Happy family


KEVIN & SUSAN – Finding Joy in Recovery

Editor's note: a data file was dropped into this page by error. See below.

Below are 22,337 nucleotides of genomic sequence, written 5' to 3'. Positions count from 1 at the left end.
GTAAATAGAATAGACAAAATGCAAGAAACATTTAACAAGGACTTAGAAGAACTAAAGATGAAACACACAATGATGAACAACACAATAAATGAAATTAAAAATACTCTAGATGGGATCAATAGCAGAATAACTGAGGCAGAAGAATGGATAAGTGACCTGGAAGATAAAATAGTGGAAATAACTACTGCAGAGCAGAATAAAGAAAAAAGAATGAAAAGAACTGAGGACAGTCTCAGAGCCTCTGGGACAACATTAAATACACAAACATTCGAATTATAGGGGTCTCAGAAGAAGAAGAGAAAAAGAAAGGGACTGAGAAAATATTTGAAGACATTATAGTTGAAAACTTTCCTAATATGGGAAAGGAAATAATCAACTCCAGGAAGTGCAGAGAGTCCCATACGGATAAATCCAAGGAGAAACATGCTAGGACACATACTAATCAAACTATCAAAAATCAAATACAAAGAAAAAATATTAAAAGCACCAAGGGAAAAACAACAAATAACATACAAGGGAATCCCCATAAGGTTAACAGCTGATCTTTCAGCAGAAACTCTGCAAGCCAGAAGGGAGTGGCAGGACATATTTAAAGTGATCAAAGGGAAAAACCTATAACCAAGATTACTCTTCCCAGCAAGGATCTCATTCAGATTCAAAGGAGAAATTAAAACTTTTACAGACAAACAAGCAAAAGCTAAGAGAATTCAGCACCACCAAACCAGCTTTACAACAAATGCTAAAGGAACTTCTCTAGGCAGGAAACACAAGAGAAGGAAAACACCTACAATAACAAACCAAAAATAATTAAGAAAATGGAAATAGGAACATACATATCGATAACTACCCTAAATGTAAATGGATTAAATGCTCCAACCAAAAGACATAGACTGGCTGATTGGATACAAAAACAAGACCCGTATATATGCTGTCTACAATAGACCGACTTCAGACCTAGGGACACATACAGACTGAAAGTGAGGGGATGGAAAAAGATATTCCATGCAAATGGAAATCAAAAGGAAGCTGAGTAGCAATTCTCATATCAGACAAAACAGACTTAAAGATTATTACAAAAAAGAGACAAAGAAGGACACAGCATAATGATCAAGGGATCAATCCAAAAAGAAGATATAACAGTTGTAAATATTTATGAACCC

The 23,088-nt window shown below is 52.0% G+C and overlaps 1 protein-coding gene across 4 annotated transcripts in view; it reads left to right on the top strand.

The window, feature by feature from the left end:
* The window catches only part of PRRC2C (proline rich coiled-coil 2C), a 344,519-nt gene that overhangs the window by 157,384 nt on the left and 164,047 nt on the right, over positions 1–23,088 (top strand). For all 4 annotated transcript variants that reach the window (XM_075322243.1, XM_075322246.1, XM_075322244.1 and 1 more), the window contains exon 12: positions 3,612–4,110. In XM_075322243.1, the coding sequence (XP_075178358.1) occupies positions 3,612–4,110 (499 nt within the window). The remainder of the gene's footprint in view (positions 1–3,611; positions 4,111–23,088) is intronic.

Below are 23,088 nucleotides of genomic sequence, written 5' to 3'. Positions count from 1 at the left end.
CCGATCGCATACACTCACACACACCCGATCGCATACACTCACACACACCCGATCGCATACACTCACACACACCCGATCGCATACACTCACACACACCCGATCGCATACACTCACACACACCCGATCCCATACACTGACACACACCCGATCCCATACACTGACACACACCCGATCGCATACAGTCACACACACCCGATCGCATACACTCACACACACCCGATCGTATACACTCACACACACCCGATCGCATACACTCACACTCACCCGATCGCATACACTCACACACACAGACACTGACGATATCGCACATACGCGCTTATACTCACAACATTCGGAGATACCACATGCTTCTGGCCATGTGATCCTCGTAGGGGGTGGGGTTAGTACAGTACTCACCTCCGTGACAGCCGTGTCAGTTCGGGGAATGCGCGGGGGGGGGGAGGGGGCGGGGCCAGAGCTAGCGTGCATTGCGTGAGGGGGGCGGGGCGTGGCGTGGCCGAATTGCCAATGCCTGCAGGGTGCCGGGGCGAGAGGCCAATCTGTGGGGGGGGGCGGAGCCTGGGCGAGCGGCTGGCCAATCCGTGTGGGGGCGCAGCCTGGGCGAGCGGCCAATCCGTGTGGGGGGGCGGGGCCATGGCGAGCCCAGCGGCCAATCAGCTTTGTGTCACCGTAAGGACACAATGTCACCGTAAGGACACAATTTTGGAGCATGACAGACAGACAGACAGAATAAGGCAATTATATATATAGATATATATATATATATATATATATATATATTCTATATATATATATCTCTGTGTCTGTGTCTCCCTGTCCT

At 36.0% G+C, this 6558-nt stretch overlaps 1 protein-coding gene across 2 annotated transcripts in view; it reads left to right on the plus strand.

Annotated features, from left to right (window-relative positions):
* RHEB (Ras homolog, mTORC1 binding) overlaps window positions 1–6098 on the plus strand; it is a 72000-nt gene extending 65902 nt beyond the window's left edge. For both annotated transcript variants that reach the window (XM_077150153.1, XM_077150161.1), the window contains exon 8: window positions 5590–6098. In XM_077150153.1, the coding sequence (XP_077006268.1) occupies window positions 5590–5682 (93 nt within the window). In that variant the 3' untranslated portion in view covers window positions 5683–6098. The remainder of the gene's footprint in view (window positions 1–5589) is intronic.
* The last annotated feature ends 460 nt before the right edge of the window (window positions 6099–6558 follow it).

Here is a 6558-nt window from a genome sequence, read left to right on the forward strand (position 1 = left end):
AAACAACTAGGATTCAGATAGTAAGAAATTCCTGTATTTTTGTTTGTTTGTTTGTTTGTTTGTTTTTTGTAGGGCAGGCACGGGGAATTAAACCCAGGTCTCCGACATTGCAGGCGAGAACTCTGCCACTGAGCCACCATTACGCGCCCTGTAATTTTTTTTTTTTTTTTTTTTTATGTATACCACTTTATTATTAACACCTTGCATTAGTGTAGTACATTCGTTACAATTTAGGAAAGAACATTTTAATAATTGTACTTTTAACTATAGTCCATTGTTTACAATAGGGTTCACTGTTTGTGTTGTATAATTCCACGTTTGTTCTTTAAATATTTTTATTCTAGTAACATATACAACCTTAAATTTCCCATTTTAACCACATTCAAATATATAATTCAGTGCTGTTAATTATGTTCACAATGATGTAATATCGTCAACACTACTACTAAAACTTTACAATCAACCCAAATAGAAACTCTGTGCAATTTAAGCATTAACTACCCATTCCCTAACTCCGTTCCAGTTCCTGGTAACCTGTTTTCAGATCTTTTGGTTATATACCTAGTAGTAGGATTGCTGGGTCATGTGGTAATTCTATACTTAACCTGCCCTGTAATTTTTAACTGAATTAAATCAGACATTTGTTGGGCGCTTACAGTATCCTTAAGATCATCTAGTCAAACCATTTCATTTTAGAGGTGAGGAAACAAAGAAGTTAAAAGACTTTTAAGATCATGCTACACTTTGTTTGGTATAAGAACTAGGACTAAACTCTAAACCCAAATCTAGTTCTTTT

Dustin, the son of Kevin and Susan S., came to Turnbridge’s extended care program after undergoing detox and successfully completing a 28-day residency at Father Martin’s Ashley in Maryland. The effects of addiction and substance abuse do not simply stop with the user. Kevin and Susan have undergone their own struggles during Dustin’s ordeal. According to Susan, Dustin’s high school years were “difficult,” only to become more so during his time away at college. “We knew that there was something off,” Susan said. “We had him see various counselors and doctors, but no one ever discovered that he had an addiction.” Dustin spent a total of three semesters before leaving college in Florida and returning home to New Hampshire. “He saw an academic counselor once a week,” Susan said. “He wanted to do well but just couldn’t perform.” Kevin and Susan have since learned that the usage of alcohol and marijuana was prevalent throughout Dustin’s high school and college years, and the substance abuse progressively got worse. Dustin began self-medicating with Adderall and he later received a legal prescription. “I supported that at first, before I had any idea he was in the throes of addiction” Susan said. “When using Adderall as prescribed, he was able to focus better and read for long periods of time.” When he went down to Florida for school, Dustin also had problems with Xanax. Drug use significantly impacted his ability to manage all areas of his life: school, work and the tasks of daily living. He moved back home with Kevin and Susan just before Christmas in 2010 and began working at a local company that also employed his father. “He was enthusiastic and grateful but never performed,” Susan said. In February 2011, Susan and her husband were planning a move and she told Dustin that he had several months to save the money required to live on his own and become independent. At this point, opiates entered the picture. Dustin assured his parents that he was saving the money for an apartment, but when the time came, Dustin ended up living with the family of one of his friends. “We began to suspect that there was something serious wrong, possibly drugs. We started to confront him calmly but he was very good at covering it up.” According to Susan, Dustin said that the drugs and alcohol have always run havoc in his life but it was the opiates and “benzos” that forced him to seek help. “He lived with friends from the end of May [2011] until the beginning of August,” Susan said. “He called one day sounding destitute and asked if he could come back home. Again, at that point, we had no idea that he was using drugs. It came to a point where his life just became completely unmanageable. He came to me and said, ‘the reason why I’ve had these problems is that I have a problem with drugs.’ It was shocking for me to hear but it all made sense in retrospect.” Once Susan and Dustin had this conversation, the family quickly proceeded in their attempt to help Dustin overcome his addiction. “We became educated,” Susan said. “We saw counselors. Dustin did his detox at home. He tried staying away from the friends that he used with and we invited people over who were in recovery and they talked about the importance of programs like AA.” During the initial period of detox and recovery, Dustin was adamant about going through the process on his own, without any outside help. Susan learned that there was nothing she could do until Dustin was ready to accept professional treatment. Susan and her husband hired an interventionist, and they began covertly planning Dustin’s trip to Father Martin’s Ashley. According to Susan, this was a “very dramatic and grim time”, but it gave them the courage to say to Dustin: “move out or go to a 28-day rehab program.” “It was very difficult for Dustin,” Susan said. “He wanted help but the disease pulled him back. He was scared; we were all scared.” Once Dustin agreed to enroll in Father Martin’s Ashley, the family flew with him down to Maryland to begin his 28-day treatment. “Everything that transpired there was truly a miracle,” Susan said. As Dustin neared the end of his 28 days, the counselors recommended that he enroll in an extended care program to help with his long-term recovery. “Dustin was not happy with that. We looked at two or three, and chose Turnbridge because it was far enough away from New Hampshire but close enough to my parents so that he would have some support close by. It was a rough transition and there were a lot of dark days but we stuck with it. He stayed in Turnbridge 11 months. The fact that the staff at Turnbridge had all been through it themselves had a lot of impact. They had the perspective of “I’ve been there, I’ve lived this.” At some point in early 2012, Dustin surrendered to the process and positive changes began happening. His sleep pattern started improving and his brain began to heal. Throughout the ordeal, Susan had her fair share of ups and downs. “It was a roller coaster,” she said. “One of the saddest moments for me before treatment, was when I realized that the days he seemed communicative, happy and normal, were the days that he was using. The days when he was depressed and angry were the days that he wasn’t using.” Despite the deep sadness, there were several high points throughout Dustin’s struggle. With the help of Turnbridge staff, Al-Anon, and the family seminars offered at Center for Change, Kevin and Susan have experienced the joy that comes with the early recovery of a loved one. Dustin completed the Turnbridge program in October 2012, but remains in contact with several of the case managers there. He now lives in his own apartment in New Hampshire and has returned to work. According to Susan, “it is like meeting him again for the very first time.”